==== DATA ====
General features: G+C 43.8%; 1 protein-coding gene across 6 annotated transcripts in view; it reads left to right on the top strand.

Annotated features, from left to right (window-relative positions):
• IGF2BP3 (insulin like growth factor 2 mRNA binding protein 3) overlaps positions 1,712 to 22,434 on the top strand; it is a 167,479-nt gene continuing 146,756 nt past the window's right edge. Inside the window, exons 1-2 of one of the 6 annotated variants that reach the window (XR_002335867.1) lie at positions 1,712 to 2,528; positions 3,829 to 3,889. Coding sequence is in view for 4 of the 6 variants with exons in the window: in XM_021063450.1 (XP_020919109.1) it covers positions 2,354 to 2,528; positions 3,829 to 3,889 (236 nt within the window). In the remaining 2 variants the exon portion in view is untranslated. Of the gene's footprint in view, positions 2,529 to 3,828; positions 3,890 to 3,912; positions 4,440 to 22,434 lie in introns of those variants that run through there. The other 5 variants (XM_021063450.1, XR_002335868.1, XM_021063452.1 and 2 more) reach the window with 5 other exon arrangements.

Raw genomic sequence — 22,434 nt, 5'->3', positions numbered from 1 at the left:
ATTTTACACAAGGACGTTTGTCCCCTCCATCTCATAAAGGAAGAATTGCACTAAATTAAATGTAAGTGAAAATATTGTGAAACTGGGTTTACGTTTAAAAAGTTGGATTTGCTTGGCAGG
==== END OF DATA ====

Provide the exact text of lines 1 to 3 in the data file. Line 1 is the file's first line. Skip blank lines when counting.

General features: G+C 43.8%; 1 protein-coding gene across 6 annotated transcripts in view; it reads left to right on the top strand.

Annotated features, from left to right (window-relative positions):
• IGF2BP3 (insulin like growth factor 2 mRNA binding protein 3) overlaps positions 1,712 to 22,434 on the top strand; it is a 167,479-nt gene continuing 146,756 nt past the window's right edge. Inside the window, exons 1-2 of one of the 6 annotated variants that reach the window (XR_002335867.1) lie at positions 1,712 to 2,528; positions 3,829 to 3,889. Coding sequence is in view for 4 of the 6 variants with exons in the window: in XM_021063450.1 (XP_020919109.1) it covers positions 2,354 to 2,528; positions 3,829 to 3,889 (236 nt within the window). In the remaining 2 variants the exon portion in view is untranslated. Of the gene's footprint in view, positions 2,529 to 3,828; positions 3,890 to 3,912; positions 4,440 to 22,434 lie in introns of those variants that run through there. The other 5 variants (XM_021063450.1, XR_002335868.1, XM_021063452.1 and 2 more) reach the window with 5 other exon arrangements.